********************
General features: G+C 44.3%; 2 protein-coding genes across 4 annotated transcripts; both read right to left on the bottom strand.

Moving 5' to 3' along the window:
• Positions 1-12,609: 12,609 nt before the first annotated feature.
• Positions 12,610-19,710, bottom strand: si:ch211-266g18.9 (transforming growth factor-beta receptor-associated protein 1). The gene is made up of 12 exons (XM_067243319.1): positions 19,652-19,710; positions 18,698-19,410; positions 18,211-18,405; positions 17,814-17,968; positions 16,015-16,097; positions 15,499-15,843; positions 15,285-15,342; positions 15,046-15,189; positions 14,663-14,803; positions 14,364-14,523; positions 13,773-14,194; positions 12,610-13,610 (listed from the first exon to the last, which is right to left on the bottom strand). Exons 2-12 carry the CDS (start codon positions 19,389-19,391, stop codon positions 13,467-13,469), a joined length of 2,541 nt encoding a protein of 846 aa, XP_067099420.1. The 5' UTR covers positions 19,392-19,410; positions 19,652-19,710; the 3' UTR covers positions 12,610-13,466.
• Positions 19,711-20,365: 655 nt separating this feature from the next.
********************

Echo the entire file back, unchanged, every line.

General features: G+C 44.3%; 2 protein-coding genes across 4 annotated transcripts; both read right to left on the bottom strand.

Moving 5' to 3' along the window:
• Positions 1-12,609: 12,609 nt before the first annotated feature.
• Positions 12,610-19,710, bottom strand: si:ch211-266g18.9 (transforming growth factor-beta receptor-associated protein 1). The gene is made up of 12 exons (XM_067243319.1): positions 19,652-19,710; positions 18,698-19,410; positions 18,211-18,405; positions 17,814-17,968; positions 16,015-16,097; positions 15,499-15,843; positions 15,285-15,342; positions 15,046-15,189; positions 14,663-14,803; positions 14,364-14,523; positions 13,773-14,194; positions 12,610-13,610 (listed from the first exon to the last, which is right to left on the bottom strand). Exons 2-12 carry the CDS (start codon positions 19,389-19,391, stop codon positions 13,467-13,469), a joined length of 2,541 nt encoding a protein of 846 aa, XP_067099420.1. The 5' UTR covers positions 19,392-19,410; positions 19,652-19,710; the 3' UTR covers positions 12,610-13,466.
• Positions 19,711-20,365: 655 nt separating this feature from the next.